The small area behind the brick wall is fairly dark and damp because it is immediately adjacent to our refuse and recycling bins. I had also previously planted my new Willow cuttings in their pots in this corner of the yard and, as they had grown on a little, they affected the light level too. The combination of these elements means this part of the yard tends to stay cooler with no direct sun.

As I'd anticipated the Sweet Pea plants are mainly growing on the outside of my backyard garden screen
As I’d anticipated the Sweet Pea plants are mainly growing on the outside of my backyard garden screen

The wooden planked gate forms the boundary to the other half of the yard. With the open yard area immediately inside the gate, this half of the yard has more air movement, plus the warmth of the sun soon warms up the wooden gate.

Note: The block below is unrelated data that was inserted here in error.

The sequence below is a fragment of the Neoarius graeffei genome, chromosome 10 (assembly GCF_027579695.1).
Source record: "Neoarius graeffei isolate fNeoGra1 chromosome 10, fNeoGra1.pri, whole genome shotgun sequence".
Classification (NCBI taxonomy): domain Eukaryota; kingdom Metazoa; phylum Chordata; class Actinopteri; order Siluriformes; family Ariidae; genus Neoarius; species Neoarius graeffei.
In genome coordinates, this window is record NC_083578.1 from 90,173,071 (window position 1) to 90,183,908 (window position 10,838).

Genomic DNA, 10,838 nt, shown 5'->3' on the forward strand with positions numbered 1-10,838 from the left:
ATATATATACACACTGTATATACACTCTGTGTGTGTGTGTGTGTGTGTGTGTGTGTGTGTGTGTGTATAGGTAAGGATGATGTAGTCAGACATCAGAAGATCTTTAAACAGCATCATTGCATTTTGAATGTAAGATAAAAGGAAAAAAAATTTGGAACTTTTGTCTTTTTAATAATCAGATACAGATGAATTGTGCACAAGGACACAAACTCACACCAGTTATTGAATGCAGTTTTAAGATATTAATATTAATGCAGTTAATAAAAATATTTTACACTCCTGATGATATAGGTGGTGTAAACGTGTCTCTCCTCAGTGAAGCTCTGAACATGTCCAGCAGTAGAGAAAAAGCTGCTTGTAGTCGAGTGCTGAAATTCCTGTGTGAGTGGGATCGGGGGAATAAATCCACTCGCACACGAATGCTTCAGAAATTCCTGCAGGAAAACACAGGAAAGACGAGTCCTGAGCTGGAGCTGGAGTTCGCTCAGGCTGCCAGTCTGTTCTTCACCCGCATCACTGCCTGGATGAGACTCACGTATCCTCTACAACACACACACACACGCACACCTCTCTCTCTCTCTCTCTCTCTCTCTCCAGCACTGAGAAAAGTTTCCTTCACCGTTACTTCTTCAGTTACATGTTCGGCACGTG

In the cooler, damper conditions behind the wall, it wasn’t long before the snails showed up! When I say ‘showed up’, it was mainly a case of ‘left a trail’ … not only of glistening slime, but also of half-chewed leaves – though only on one particular Sweet Pea plant. Why only one plant, I can’t be certain – but I was pleased to see at least it wasn’t all three!

Snail in Sweet Pea grow bag
Spot the snail snuggled into the Sweet Pea grow bag!

One day I managed to catch up with my plant-munching visitor as it snuggled down into the evidently-too-cosy grow bag! Have you ever found yourself addressing a mollusc?! I must say, I took pity on the poor starving creature who was, of course, merely seeking an evening meal and a bed for the night! I did however remove it from the Sweet Pea pot and found it a new home elsewhere!

Moody mollusc - my snail visitor
Moody Mollusc peering disgruntledly from under its shell